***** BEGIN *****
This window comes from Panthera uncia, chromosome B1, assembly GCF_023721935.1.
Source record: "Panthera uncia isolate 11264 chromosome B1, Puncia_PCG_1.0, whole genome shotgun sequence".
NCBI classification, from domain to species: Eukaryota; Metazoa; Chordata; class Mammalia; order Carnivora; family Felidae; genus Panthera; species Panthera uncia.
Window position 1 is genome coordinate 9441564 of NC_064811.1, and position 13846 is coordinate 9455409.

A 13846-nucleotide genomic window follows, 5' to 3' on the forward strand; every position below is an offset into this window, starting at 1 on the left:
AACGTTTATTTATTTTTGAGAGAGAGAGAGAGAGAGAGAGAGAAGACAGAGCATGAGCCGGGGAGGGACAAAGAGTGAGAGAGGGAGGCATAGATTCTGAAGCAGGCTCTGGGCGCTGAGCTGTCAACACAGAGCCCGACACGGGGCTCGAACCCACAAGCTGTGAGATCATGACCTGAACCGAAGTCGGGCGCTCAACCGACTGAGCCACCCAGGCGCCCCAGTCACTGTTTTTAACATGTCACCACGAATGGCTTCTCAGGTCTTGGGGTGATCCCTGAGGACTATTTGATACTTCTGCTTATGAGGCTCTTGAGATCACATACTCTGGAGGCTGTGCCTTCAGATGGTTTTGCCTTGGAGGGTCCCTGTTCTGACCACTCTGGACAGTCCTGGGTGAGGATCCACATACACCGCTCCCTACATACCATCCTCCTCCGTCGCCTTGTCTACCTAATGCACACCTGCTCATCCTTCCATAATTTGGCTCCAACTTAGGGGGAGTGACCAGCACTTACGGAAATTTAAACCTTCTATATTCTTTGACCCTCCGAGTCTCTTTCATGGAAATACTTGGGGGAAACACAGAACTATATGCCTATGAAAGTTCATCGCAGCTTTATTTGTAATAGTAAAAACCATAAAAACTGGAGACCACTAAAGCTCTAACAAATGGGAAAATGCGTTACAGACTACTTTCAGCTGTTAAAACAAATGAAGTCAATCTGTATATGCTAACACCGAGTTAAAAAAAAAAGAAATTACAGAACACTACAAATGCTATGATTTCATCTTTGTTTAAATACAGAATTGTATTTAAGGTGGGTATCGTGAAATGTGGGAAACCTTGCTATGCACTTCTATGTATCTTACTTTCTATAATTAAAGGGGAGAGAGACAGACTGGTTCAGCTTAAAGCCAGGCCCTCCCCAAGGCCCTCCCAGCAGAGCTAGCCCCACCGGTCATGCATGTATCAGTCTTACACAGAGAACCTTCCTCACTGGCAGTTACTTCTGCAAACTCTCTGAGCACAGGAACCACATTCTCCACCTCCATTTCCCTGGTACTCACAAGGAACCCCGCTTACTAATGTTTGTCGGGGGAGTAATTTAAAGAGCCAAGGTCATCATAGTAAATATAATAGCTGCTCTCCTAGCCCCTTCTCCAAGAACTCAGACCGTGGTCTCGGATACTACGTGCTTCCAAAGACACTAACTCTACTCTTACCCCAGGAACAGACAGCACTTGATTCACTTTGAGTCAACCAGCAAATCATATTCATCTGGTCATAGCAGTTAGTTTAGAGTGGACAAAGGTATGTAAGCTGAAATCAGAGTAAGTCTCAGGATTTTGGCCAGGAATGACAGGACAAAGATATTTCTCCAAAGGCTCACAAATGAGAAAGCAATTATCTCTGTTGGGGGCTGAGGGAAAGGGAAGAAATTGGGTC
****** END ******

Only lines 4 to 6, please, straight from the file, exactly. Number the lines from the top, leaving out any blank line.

Window position 1 is genome coordinate 9441564 of NC_064811.1, and position 13846 is coordinate 9455409.

A 13846-nucleotide genomic window follows, 5' to 3' on the forward strand; every position below is an offset into this window, starting at 1 on the left:
AACGTTTATTTATTTTTGAGAGAGAGAGAGAGAGAGAGAGAGAAGACAGAGCATGAGCCGGGGAGGGACAAAGAGTGAGAGAGGGAGGCATAGATTCTGAAGCAGGCTCTGGGCGCTGAGCTGTCAACACAGAGCCCGACACGGGGCTCGAACCCACAAGCTGTGAGATCATGACCTGAACCGAAGTCGGGCGCTCAACCGACTGAGCCACCCAGGCGCCCCAGTCACTGTTTTTAACATGTCACCACGAATGGCTTCTCAGGTCTTGGGGTGATCCCTGAGGACTATTTGATACTTCTGCTTATGAGGCTCTTGAGATCACATACTCTGGAGGCTGTGCCTTCAGATGGTTTTGCCTTGGAGGGTCCCTGTTCTGACCACTCTGGACAGTCCTGGGTGAGGATCCACATACACCGCTCCCTACATACCATCCTCCTCCGTCGCCTTGTCTACCTAATGCACACCTGCTCATCCTTCCATAATTTGGCTCCAACTTAGGGGGAGTGACCAGCACTTACGGAAATTTAAACCTTCTATATTCTTTGACCCTCCGAGTCTCTTTCATGGAAATACTTGGGGGAAACACAGAACTATATGCCTATGAAAGTTCATCGCAGCTTTATTTGTAATAGTAAAAACCATAAAAACTGGAGACCACTAAAGCTCTAACAAATGGGAAAATGCGTTACAGACTACTTTCAGCTGTTAAAACAAATGAAGTCAATCTGTATATGCTAACACCGAGTTAAAAAAAAAAGAAATTACAGAACACTACAAATGCTATGATTTCATCTTTGTTTAAATACAGAATTGTATTTAAGGTGGGTATCGTGAAATGTGGGAAACCTTGCTATGCACTTCTATGTATCTTACTTTCTATAATTAAAGGGGAGAGAGACAGACTGGTTCAGCTTAAAGCCAGGCCCTCCCCAAGGCCCTCCCAGCAGAGCTAGCCCCACCGGTCATGCATGTATCAGTCTTACACAGAGAACCTTCCTCACTGGCAGTTACTTCTGCAAACTCTCTGAGCACAGGAACCACATTCTCCACCTCCATTTCCCTGGTACTCACAAGGAACCCCGCTTACTAATGTTTGTCGGGGGAGTAATTTAAAGAGCCAAGGTCATCATAGTAAATATAATAGCTGCTCTCCTAGCCCCTTCTCCAAGAACTCAGACCGTGGTCTCGGATACTACGTGCTTCCAAAGACACTAACTCTACTCTTACCCCAGGAACAGACAGCACTTGATTCACTTTGAGTCAACCAGCAAATCATATTCATCTGGTCATAGCAGTTAGTTTAGAGTGGACAAAGGTATGTAAGCTGAAATCAGAGTAAGTCTCAGGATTTTGGCCAGGAATGACAGGACAAAGATATTTCTCCAAAGGCTCACAAATGAGAAAGCAATTATCTCTGTTGGGGGCTGAGGGAAAGGGAAGAAATTGGGTC